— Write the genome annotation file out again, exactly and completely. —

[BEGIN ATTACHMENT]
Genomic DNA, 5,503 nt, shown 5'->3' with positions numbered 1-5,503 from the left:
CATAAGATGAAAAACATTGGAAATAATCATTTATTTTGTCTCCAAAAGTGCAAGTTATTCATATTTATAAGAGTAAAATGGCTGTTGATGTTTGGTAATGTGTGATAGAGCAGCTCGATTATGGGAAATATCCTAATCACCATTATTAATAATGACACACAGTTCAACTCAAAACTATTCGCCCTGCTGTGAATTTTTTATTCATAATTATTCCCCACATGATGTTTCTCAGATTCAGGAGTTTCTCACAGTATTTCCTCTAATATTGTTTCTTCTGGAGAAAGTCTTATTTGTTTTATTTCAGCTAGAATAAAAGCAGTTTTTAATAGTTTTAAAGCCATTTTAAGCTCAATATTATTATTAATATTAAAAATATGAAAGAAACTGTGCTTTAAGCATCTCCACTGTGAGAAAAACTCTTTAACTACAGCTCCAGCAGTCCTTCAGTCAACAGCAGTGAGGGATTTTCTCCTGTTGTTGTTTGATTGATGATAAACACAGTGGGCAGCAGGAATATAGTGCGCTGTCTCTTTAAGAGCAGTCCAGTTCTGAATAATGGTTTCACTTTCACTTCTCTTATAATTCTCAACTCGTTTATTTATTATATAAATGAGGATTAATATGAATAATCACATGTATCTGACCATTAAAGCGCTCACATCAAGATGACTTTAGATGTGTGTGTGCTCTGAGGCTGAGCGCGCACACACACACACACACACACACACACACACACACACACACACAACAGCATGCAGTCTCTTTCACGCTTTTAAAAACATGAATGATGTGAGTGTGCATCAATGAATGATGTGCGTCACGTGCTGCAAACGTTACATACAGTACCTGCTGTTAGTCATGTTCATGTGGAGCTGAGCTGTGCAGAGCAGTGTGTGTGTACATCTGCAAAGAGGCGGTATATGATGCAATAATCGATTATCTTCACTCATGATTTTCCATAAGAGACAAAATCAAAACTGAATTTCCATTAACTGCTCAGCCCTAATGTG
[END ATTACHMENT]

Genomic DNA, 5,503 nt, shown 5'->3' with positions numbered 1-5,503 from the left:
CATAAGATGAAAAACATTGGAAATAATCATTTATTTTGTCTCCAAAAGTGCAAGTTATTCATATTTATAAGAGTAAAATGGCTGTTGATGTTTGGTAATGTGTGATAGAGCAGCTCGATTATGGGAAATATCCTAATCACCATTATTAATAATGACACACAGTTCAACTCAAAACTATTCGCCCTGCTGTGAATTTTTTATTCATAATTATTCCCCACATGATGTTTCTCAGATTCAGGAGTTTCTCACAGTATTTCCTCTAATATTGTTTCTTCTGGAGAAAGTCTTATTTGTTTTATTTCAGCTAGAATAAAAGCAGTTTTTAATAGTTTTAAAGCCATTTTAAGCTCAATATTATTATTAATATTAAAAATATGAAAGAAACTGTGCTTTAAGCATCTCCACTGTGAGAAAAACTCTTTAACTACAGCTCCAGCAGTCCTTCAGTCAACAGCAGTGAGGGATTTTCTCCTGTTGTTGTTTGATTGATGATAAACACAGTGGGCAGCAGGAATATAGTGCGCTGTCTCTTTAAGAGCAGTCCAGTTCTGAATAATGGTTTCACTTTCACTTCTCTTATAATTCTCAACTCGTTTATTTATTATATAAATGAGGATTAATATGAATAATCACATGTATCTGACCATTAAAGCGCTCACATCAAGATGACTTTAGATGTGTGTGTGCTCTGAGGCTGAGCGCGCACACACACACACACACACACACACACACACACACACACACACAACAGCATGCAGTCTCTTTCACGCTTTTAAAAACATGAATGATGTGAGTGTGCATCAATGAATGATGTGCGTCACGTGCTGCAAACGTTACATACAGTACCTGCTGTTAGTCATGTTCATGTGGAGCTGAGCTGTGCAGAGCAGTGTGTGTGTACATCTGCAAAGAGGCGGTATATGATGCAATAATCGATTATCTTCACTCATGATTTTCCATAAGAGACAAAATCAAAACTGAATTTCCATTAACTGCTCAGCCCTAATGTG